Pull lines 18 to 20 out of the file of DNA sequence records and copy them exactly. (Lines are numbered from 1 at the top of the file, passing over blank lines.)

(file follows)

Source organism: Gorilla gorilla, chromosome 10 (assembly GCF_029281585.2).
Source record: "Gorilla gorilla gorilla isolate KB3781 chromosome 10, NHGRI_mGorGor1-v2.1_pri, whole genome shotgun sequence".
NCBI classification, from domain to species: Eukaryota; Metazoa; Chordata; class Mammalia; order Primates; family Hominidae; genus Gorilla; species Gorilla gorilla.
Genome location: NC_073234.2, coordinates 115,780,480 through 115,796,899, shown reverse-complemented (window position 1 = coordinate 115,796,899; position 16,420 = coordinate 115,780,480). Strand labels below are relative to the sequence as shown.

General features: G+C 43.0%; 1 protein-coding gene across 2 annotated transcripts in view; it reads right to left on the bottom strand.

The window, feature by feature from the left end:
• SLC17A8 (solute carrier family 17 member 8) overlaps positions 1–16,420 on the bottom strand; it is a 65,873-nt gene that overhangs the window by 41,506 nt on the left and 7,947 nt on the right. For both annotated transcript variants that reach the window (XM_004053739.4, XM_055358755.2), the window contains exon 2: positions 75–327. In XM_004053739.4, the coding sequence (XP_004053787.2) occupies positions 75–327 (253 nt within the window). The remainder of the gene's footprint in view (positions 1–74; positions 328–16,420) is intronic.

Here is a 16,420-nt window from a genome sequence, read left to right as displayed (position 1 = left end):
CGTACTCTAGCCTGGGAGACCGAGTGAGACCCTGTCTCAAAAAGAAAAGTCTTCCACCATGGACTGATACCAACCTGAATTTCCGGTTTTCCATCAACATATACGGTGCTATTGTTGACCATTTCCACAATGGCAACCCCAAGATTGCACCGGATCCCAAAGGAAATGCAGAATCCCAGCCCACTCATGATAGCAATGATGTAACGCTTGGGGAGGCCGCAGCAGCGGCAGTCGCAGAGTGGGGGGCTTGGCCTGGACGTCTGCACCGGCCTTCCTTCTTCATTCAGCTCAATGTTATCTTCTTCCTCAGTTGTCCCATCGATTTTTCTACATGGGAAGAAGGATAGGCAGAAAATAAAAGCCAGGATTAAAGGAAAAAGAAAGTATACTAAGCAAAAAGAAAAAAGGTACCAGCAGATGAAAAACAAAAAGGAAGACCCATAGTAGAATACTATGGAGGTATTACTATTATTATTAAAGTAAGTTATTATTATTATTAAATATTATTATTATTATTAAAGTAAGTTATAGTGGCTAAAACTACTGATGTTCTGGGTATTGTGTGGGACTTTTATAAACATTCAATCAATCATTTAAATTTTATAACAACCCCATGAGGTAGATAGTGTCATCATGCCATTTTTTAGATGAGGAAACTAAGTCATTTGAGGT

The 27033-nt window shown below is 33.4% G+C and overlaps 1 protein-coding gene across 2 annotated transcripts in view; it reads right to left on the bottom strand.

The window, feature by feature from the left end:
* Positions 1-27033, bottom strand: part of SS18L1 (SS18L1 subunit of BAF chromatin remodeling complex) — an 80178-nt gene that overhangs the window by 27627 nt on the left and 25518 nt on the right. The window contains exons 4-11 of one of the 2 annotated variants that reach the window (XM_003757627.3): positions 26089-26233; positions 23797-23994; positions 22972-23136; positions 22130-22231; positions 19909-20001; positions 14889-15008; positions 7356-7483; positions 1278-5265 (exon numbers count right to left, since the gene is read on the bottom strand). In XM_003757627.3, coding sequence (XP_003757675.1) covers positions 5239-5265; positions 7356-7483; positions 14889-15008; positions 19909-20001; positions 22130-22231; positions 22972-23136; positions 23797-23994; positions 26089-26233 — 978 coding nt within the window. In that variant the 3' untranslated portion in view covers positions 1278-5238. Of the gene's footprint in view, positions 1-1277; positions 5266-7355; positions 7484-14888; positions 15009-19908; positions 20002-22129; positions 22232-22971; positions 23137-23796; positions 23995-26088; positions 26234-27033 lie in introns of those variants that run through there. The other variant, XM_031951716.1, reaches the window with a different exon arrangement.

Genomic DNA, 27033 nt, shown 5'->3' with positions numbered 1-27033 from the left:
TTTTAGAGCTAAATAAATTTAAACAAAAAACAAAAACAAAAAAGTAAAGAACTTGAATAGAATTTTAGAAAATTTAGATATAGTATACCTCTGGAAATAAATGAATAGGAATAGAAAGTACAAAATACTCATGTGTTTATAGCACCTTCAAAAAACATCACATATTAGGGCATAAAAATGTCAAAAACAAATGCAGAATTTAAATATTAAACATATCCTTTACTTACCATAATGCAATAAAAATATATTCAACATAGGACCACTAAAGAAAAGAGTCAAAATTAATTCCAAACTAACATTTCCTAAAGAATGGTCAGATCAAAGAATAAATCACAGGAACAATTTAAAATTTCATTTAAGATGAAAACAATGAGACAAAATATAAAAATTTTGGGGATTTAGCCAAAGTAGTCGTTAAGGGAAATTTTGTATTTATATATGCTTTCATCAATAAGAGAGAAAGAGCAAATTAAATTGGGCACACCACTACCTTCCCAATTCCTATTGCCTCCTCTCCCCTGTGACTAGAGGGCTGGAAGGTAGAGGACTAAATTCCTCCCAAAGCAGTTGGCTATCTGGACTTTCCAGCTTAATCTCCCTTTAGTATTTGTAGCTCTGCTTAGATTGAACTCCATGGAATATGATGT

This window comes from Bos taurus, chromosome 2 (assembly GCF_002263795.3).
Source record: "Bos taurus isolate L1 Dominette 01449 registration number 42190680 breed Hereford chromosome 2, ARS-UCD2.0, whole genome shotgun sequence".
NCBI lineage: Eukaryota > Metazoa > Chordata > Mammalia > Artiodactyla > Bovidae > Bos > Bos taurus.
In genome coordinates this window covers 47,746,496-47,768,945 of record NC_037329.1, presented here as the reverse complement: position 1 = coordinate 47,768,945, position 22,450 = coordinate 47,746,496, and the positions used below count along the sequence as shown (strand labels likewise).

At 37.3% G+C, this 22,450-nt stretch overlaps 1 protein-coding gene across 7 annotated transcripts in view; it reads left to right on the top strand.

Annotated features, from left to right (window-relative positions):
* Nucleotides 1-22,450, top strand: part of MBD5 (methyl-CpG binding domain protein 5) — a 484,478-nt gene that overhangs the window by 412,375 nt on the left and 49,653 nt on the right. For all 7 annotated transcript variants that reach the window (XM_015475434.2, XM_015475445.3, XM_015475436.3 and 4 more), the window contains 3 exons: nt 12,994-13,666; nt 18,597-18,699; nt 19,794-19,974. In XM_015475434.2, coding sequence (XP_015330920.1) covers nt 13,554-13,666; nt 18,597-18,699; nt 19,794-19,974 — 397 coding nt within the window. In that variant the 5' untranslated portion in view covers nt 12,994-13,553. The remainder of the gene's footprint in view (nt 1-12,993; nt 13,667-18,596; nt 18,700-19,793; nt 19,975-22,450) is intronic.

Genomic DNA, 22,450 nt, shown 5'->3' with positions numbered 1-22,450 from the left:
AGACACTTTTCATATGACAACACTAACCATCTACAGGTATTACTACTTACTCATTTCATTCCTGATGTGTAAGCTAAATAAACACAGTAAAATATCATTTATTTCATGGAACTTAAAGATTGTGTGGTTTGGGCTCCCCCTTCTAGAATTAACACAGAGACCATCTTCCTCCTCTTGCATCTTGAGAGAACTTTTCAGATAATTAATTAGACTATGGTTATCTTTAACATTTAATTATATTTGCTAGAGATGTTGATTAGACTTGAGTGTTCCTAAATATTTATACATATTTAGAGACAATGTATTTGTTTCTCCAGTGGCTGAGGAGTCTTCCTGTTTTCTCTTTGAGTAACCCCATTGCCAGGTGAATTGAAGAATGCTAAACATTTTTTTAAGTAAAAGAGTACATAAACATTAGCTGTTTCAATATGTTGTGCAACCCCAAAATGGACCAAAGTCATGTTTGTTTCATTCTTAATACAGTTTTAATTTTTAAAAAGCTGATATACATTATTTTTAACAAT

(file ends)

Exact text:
In genome coordinates this window covers 47,746,496-47,768,945 of record NC_037329.1, presented here as the reverse complement: position 1 = coordinate 47,768,945, position 22,450 = coordinate 47,746,496, and the positions used below count along the sequence as shown (strand labels likewise).

At 37.3% G+C, this 22,450-nt stretch overlaps 1 protein-coding gene across 7 annotated transcripts in view; it reads left to right on the top strand.

Annotated features, from left to right (window-relative positions):